Spanish Ironworks Early History To Romanesque Rejas

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Historically, Spain was one of the countries in Europe that produced metal works out of copper, silver, and possibly bronze. This was all before iron was discovered, but no one knows exactly when iron was first used in Spain. There are some hints about its history, but nothing is positive.

Experts do know that Greek colonists operated iron mines in Marseilles, Spain around the sixth century B.C. The iron from these mines was used to make weapons for war. In most cases, conquering forces impose their tools and ways on those they conquer. The Romans, however, adopted the Spanish
after the Second Punic War. It took the Romans quite a while to create this sword, but eventually they became quite adept at sword making.

Spanish Ironworks HistoryMost early examples of iron weapons and daily household utensils have been lost. From the fifth to the eight centuries there is even less information about manufactured iron. The Visigoths didn’t use iron in their armor when they took over the area, and neither did the Moors. They imported weapons and arms rather than use the weapons of they area. They used bronze and other precious metals instead of iron for objects not used for war.

The Moors didn’t conquer all of Spain; in fact the northern provinces of the peninsula remained free. It was from this area that Spanish Christians and other European states were getting their armor, although it is usually classified as being French.

CatalunyaThe northern region of Catalonia has proven to be where early iron smelting evolved. It produced malleable iron which was easily wrought. The earliest examples of Spanish decorative ironwork were produced in the provinces north of Ebro.

Prior to the Catalonian forge, iron was smelted in basin-shaped hollows in the ground which produced small amounts of poor quality iron. The Catalans developed a permanent rectangular hearth, but its construction method wasn’t perfect.

The process was so much better than previous methods that it was used in Europe and possibly Germany and Belgium at the same time it was used in Catalonia. The quality of malleable iron smelted out of these mines made all of the ironwork of the time possible.

Any iron capable of being welded can be called malleable. It then becomes steel as it is tempered which hardens it to the point it can create a spark with flint. Cast iron, on the other hand, cannot be hammered or welded. Malleable iron goes through the process of being heated, hammered, and rolled until it is tough and flexible. It can be wrought while hot, but can also be hammered and bent when it is cold. It also goes through a different grades of workability as it is becomes red-hot and then white-hot. When the iron is at this point, it is easier to stretch it, bend it, or weld it.

Spanish Ironworks Early History To Romanesque Rejas

As the texture of the iron loosens when it is heated, it is quite easy to curl it into scrolls or other shapes if a blacksmith knows what he’s doing. They can then weld, hammer, or press them into rich intricate designs. The blacksmith must work quickly with an anvil, forge and bellows, tongs and chisels to create the desired effects.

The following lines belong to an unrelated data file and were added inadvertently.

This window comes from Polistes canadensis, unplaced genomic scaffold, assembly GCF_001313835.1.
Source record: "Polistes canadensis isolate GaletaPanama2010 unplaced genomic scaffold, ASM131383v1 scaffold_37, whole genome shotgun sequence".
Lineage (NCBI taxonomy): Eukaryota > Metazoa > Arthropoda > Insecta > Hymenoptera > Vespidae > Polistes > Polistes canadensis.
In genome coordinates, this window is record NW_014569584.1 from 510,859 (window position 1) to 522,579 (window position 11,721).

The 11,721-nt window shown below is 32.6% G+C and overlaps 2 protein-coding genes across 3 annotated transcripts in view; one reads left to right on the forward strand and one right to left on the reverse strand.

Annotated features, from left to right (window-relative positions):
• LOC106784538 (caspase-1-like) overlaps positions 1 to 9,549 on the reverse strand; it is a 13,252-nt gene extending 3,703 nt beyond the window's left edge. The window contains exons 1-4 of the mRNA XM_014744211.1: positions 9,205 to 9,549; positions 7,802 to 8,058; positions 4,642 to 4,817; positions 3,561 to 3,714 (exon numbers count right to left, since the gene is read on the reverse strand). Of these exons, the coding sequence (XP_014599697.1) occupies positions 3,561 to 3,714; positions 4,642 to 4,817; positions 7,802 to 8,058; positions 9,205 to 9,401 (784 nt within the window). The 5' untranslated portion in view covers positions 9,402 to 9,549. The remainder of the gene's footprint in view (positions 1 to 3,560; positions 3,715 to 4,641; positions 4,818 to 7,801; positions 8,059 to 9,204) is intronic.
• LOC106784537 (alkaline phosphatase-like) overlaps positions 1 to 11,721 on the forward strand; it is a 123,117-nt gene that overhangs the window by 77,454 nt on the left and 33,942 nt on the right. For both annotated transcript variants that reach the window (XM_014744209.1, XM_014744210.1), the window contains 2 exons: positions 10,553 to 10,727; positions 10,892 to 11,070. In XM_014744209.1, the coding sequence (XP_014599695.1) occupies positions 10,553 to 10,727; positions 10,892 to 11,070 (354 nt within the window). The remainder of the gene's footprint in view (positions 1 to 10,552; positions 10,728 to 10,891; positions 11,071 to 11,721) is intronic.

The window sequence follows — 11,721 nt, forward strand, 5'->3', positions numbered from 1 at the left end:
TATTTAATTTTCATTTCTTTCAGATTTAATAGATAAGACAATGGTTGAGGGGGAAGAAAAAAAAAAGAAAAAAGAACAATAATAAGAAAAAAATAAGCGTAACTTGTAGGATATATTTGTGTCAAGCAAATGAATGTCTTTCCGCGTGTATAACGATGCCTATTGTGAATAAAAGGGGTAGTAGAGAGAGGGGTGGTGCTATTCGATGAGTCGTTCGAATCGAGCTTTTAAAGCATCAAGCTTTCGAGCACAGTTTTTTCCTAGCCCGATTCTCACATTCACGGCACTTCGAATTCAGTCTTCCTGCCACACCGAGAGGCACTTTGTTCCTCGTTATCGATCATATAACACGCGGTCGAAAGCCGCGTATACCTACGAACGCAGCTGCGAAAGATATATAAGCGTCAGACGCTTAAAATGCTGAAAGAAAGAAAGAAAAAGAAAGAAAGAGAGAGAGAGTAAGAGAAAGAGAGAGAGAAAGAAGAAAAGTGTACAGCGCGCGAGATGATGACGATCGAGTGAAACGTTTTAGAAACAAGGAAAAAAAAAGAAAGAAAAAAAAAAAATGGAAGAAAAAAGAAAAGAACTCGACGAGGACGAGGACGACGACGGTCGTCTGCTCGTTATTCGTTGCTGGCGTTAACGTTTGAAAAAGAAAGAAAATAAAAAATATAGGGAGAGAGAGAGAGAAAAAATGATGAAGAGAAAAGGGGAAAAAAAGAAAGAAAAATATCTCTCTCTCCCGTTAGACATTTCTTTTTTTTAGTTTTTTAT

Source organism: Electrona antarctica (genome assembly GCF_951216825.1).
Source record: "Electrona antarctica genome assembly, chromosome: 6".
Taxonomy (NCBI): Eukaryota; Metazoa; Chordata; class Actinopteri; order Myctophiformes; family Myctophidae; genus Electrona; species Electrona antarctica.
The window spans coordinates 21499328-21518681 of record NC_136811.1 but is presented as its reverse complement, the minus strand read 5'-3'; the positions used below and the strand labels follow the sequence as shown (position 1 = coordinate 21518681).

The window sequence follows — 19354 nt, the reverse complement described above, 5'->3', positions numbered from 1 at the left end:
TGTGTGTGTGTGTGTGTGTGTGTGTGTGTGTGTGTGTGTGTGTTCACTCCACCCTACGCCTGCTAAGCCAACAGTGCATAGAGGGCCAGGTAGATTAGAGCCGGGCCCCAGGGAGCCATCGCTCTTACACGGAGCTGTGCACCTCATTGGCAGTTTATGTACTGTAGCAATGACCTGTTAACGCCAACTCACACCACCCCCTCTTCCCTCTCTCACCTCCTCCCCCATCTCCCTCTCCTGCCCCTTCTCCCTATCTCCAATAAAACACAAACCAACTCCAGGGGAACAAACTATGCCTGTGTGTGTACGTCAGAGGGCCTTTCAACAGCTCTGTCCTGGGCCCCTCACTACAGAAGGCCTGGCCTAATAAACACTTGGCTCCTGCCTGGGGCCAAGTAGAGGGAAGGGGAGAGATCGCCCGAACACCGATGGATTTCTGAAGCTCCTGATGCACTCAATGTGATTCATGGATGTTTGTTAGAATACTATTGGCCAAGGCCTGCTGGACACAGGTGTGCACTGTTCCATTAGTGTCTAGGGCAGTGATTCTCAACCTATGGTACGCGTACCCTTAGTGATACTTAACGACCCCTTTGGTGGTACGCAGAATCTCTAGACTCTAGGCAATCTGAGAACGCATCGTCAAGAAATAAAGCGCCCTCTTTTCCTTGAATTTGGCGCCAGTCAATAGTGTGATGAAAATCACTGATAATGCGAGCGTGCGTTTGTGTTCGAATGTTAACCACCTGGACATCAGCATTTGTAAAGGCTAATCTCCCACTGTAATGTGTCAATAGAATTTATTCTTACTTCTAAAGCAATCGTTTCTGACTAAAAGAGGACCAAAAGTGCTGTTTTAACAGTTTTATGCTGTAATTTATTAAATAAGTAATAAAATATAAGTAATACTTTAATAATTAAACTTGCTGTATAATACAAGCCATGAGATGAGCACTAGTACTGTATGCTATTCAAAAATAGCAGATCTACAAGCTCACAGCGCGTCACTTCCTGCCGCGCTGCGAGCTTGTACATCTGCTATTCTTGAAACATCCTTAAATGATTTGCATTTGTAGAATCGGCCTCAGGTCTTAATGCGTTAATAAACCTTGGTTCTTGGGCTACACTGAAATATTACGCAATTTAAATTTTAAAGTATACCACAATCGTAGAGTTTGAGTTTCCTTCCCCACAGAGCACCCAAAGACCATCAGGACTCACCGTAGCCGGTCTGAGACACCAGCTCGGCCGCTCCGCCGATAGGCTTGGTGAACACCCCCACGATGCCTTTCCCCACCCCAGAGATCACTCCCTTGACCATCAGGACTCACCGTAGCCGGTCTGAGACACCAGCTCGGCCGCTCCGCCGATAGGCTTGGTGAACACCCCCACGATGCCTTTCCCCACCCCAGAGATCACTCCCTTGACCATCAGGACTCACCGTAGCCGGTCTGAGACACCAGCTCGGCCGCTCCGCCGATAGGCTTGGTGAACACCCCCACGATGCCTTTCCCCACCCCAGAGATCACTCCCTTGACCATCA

Modern decorative ironwork would not be possible if it weren’t for the development of Spanish ironwork of the past. As decorative ironwork continued to spread, other countries had a part in the development of this art form. The changes from those countries will be explained at another time, so be watching for what happens during the Romanesque period.

Southwestern Colonial Ironwork: The Spanish Blacksmithing Tradition from Texas to California

photo credit: Jaume Meneses
photo credit: Philip Larson

photo credit: Jeff Kubina

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{ 1 comment… read it below or add one }

Frank Turley November 17, 2009 at 10:16 am

I enjoyed your historical coverage. The ironwork leading up to Romanesque was forged of the material, wrought iron. Malleable iron has another meaning, especially in today’s usage. Malleable iron is a heat treated form of cast iron, but it is not forgable.

There exists a semantic confusion. Wrought iron is the forged material that the blacksmith and rejero used. Nowadays wrought iron also means any “decorative or ornamental ironwork,” as in, “I just love wrought iron.” Quite a difference.

The material, wrought iron is also different than today’s currently used “mild steel” in that wrought iron has about 0.01-0.02% carbon content and it contains a slag of about 4%. The slag, an iron silicate, shows as microscopic filaments drawn lengthwise, when the iron material is hammer lengthened or hot-rolled to length. Wrought iron is no longer manufactured, as it is cost prohibitive to do so. Present day mild steel is usually ASTM A36 and contains up to 0.27% of carbon. It contains no slag, but has some manganese added.

“Southwestern Colonial Ironwork” has been reprinted by Sunstone Press, Santa Fe, NM, so that one no longer needs to look for out-of-print copies. It is paperbacked and normally retails at $39.95.

All Best,
Frank Turley, co-author
“Southwestern Colonial Ironwork”

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